A fireman inspecting the damage near Waroona, some 110 kilometres (70 miles) south of Perth.(AFP PHOTO / Department of Fire and Emergency Services (DFES))
Cooler temperatures and easing winds today helped firefighters contain a bushfire that killed two people and razed 143 properties, with clean-up efforts getting underway.
The inferno, sparked by lightning six days ago, burnt through 71,000 hectares (175,000 acres) in Western Australia state, leaving a trail of destruction, the latest in a series of summer blazes that have so far left eight people dead.
"The weather conditions are great today and they were in the last 24 hours so we have been able to essentially contain this fire," Western Australia's Emergency Services Minister Joe Francis told national radio.
"It's not totally under control yet but we are very optimistic about the next 24 hours as well."
Alert levels have been downgraded from emergency to watch and act for towns in the area including Waroona, Hamel and Yarloop, a historic mill community some 110 kilometres (70 miles) south of Perth where two bodies were found in the blackened ruins of burnt-out houses.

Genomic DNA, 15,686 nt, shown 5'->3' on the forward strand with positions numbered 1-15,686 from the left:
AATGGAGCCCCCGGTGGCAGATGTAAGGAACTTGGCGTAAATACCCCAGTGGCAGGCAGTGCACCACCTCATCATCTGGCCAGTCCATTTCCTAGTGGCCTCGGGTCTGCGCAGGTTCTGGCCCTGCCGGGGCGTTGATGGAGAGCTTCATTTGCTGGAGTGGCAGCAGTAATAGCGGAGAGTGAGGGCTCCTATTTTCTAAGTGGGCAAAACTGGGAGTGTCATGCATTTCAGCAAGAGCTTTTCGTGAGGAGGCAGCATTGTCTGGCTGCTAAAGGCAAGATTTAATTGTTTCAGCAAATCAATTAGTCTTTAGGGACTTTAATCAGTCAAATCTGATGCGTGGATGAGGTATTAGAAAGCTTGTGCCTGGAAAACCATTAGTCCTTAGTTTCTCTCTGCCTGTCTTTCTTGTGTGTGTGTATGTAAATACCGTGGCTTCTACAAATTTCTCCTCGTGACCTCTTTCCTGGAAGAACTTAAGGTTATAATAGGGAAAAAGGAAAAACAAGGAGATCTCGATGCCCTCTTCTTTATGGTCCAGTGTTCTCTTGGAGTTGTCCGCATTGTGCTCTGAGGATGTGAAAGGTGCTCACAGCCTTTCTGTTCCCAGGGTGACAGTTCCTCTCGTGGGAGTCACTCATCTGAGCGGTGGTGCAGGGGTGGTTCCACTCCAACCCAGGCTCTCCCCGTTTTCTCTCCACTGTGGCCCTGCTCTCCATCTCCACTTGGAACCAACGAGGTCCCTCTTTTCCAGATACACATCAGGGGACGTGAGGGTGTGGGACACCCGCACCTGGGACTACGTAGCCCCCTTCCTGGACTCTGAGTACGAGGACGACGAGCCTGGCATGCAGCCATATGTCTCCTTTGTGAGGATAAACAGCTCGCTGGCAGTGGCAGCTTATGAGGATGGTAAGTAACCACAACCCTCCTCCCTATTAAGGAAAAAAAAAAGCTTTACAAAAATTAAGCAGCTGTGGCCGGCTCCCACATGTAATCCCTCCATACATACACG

The fire, one of the worst to hit the region in recent years, destroyed 143 properties, including 128 homes in Yarloop which was virtually flattened, the state's Department of Fire and Emergency Services (DFES) said.
Western Australia's state premier Colin Barnett has declared a natural disaster, giving residents access to greater financial support, with the Insurance Council of Australia estimating losses of at least Aus$60 million (US$42 million).
Francis said he was "exceptionally proud" of the efforts of hundreds of firefighters, many of them volunteers.
"They put themselves through significant danger to get through some exceptionally difficult fires to save people's lives," he said.
Bushfires are common in Australia's hotter months, with four deaths in Western Australia in November. Another two people perished in neighbouring South Australia state in the same month.
DFES commissioner Wayne Gregson warned on Sunday that the worst of the bushfire season was yet to come.
"There is still another 10 or more weeks to go in what is predicted to be a difficult bushfire season," he said.
Australia's worst firestorm in recent years devastated parts of the southern state of Victoria in 2009, destroying thousands of homes and killing 173 people.